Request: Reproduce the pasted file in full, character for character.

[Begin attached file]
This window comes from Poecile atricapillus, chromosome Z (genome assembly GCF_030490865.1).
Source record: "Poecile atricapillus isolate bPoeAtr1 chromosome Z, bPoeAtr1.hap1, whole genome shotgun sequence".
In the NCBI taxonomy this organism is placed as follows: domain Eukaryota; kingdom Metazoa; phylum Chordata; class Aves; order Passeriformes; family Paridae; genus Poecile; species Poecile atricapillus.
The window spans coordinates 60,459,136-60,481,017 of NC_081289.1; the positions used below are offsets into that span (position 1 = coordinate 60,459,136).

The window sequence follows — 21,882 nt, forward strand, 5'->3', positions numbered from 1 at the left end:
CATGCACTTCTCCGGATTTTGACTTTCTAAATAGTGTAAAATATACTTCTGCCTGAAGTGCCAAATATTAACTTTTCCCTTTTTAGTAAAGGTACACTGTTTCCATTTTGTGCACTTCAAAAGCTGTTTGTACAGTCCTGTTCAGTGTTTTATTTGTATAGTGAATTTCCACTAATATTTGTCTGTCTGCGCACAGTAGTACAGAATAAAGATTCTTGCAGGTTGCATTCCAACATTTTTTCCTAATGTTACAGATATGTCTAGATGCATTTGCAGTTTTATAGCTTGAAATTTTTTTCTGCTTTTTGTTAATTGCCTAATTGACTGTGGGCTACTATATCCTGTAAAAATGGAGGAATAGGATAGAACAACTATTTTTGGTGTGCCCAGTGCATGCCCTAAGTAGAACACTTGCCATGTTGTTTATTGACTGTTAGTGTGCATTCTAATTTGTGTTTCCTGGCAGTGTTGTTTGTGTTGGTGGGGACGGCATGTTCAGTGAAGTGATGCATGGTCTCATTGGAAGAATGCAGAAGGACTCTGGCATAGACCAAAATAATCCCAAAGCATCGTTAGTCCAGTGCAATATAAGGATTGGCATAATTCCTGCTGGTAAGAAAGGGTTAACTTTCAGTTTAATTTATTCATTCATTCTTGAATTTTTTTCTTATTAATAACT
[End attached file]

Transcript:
This window comes from Poecile atricapillus, chromosome Z (genome assembly GCF_030490865.1).
Source record: "Poecile atricapillus isolate bPoeAtr1 chromosome Z, bPoeAtr1.hap1, whole genome shotgun sequence".
In the NCBI taxonomy this organism is placed as follows: domain Eukaryota; kingdom Metazoa; phylum Chordata; class Aves; order Passeriformes; family Paridae; genus Poecile; species Poecile atricapillus.
The window spans coordinates 60,459,136-60,481,017 of NC_081289.1; the positions used below are offsets into that span (position 1 = coordinate 60,459,136).

The window sequence follows — 21,882 nt, forward strand, 5'->3', positions numbered from 1 at the left end:
CATGCACTTCTCCGGATTTTGACTTTCTAAATAGTGTAAAATATACTTCTGCCTGAAGTGCCAAATATTAACTTTTCCCTTTTTAGTAAAGGTACACTGTTTCCATTTTGTGCACTTCAAAAGCTGTTTGTACAGTCCTGTTCAGTGTTTTATTTGTATAGTGAATTTCCACTAATATTTGTCTGTCTGCGCACAGTAGTACAGAATAAAGATTCTTGCAGGTTGCATTCCAACATTTTTTCCTAATGTTACAGATATGTCTAGATGCATTTGCAGTTTTATAGCTTGAAATTTTTTTCTGCTTTTTGTTAATTGCCTAATTGACTGTGGGCTACTATATCCTGTAAAAATGGAGGAATAGGATAGAACAACTATTTTTGGTGTGCCCAGTGCATGCCCTAAGTAGAACACTTGCCATGTTGTTTATTGACTGTTAGTGTGCATTCTAATTTGTGTTTCCTGGCAGTGTTGTTTGTGTTGGTGGGGACGGCATGTTCAGTGAAGTGATGCATGGTCTCATTGGAAGAATGCAGAAGGACTCTGGCATAGACCAAAATAATCCCAAAGCATCGTTAGTCCAGTGCAATATAAGGATTGGCATAATTCCTGCTGGTAAGAAAGGGTTAACTTTCAGTTTAATTTATTCATTCATTCTTGAATTTTTTTCTTATTAATAACT